- Messed Up Trump Response: COVID Edition. At this point, I think it’s fair to say that the White House has hit rock bottom on COVID response and is starting to dig. Trump spent much of the week pressuring schools to reopen in person, complaining about CDC rules that urged caution and slow reopen. His cronies got into the action too, with Pence claiming new CDC regulations would be forthcoming (spoiler: no they aren’t) and Betsy DeVos following up by saying we don’t have to listen to the CDC anyway (spoiler: yes we do). When none of that worked, Trump started smearing his own head expert for listening to available data and for generally urging responsible pandemic policy. This is all, of course, in addition to the growing rhetoric that the growing infection numbers are part of life and “we need to live with it,” despite the administration also acknowledging that death rates will rise–but more on that below.
Your “Normal” Weird:
- Election Oddities (Again). In election news, a recent poll reveals that GOP voters don’t trust absentee ballots because Trump says they’re untrustworthy, despite him being pretty untrustworthy himself. This is alarming to GOP operatives, because the attitude might hurt GOP candidates in the long run. Of course, I think it’s safe to say Trump doesn’t care what happens to other GOP candidates, as long as he himself gets reelected.
- Confounding Court Cases. The SCOTUS term wound down this week, and we saw a few more confusing or concerning cases on the way out. The first was a decision to permit employers to opt out of the birth control mandate of the ACA due to religious objection, which needless to say is disappointing, particularly when many people take hormonal medication for reasons unrelated to contraception. The other was a set of two related decisions collectively saying that Trump has no executive immunity from subpoena–but Congress can’t have his taxes before November anyway, due to “separation of powers” concerns. The cases are a mixed bag, but there was at least one positive case as well, which we’ll talk about below.
- State of the COVID-19.* As I discussed above, we’re really not in great shape COVID-wise. We’re currently experiencing an unprecedented rate of infection in the United States, with 3.3 million recorded cases and over 135,000 recorded deaths –about one fifth of the entire world’s total cases to date. True to Dr. Fauci’s prediction that we may see rates of up to 100,000 new cases per day, we’ve already scaled past 63,000 per day at the time that I type this. Florida saw 15,300 new cases in a single day over the weekend, the single highest number we’ve ever seen, though that apparently didn’t stop Disney World from reopening. In international news, the leader of Brazil has tested positive and the WHO has acknowledged the risk of airborne transmission. But hey, at least Trump has finally started wearing masks in public, only three months after his own administration said everyone should!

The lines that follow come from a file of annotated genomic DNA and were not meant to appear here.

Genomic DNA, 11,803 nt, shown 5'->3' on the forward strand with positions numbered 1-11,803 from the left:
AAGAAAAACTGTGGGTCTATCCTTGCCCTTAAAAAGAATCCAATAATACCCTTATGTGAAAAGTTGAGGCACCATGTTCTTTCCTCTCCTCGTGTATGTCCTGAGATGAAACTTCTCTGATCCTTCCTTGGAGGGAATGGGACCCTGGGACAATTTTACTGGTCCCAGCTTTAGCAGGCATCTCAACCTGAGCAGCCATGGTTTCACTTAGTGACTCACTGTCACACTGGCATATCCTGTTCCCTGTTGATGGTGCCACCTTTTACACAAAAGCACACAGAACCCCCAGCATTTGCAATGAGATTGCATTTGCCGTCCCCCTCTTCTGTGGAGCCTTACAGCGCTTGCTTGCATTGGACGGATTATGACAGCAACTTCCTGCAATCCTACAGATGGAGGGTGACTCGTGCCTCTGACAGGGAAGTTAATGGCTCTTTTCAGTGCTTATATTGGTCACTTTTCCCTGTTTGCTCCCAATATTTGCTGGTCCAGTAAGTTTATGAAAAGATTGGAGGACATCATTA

- Black Lives Matter News. News on this front was a bit quieter this week, but the Marshall Project did cover the practice of peremptory challenges to jurors who support Black Lives Matter, which is a fancy way of saying “removed from jury service for thinking that extrajudicial killing is bad.” Meanwhile, San Francisco passed a law against discriminatory 911 calls, which they have amusingly named The CAREN Act, and Amy Cooper was charged with filing a false police report.
- Recent Court Resilience. We had some solid court cases this week in addition to the less-solid cases above. The Supreme Court held that large parts of eastern Oklahoma are still reservation land that belongs to local tribes. A federal judge also blocked the Justice Department from resuming federal executions. And in lawsuit news, several schools are suing Trump over his student visa power move, and seventeen state Attorneys General have joined in.
- Recent Racial Renaming. After last week’s deliberations, the NFL’s Washington team did indeed decide to change its name. The new name won’t be released for a few days yet, which might be because they still need to secure rights, but I’ll keep folks posted.
So that’s what I have for this week, and I’m sorry, there are no news refunds. For making it through, you deserve this important inter-museum content and an eventual better government. I’ll be back next week with more (and hopefully more tolerable) news, and I hope you will be back as well–but in the meantime, feel free to ping the National News Roundup ask box, which is there for your constructive comments. Send me questions! Send me feedback! Send me more tea because we’re running out!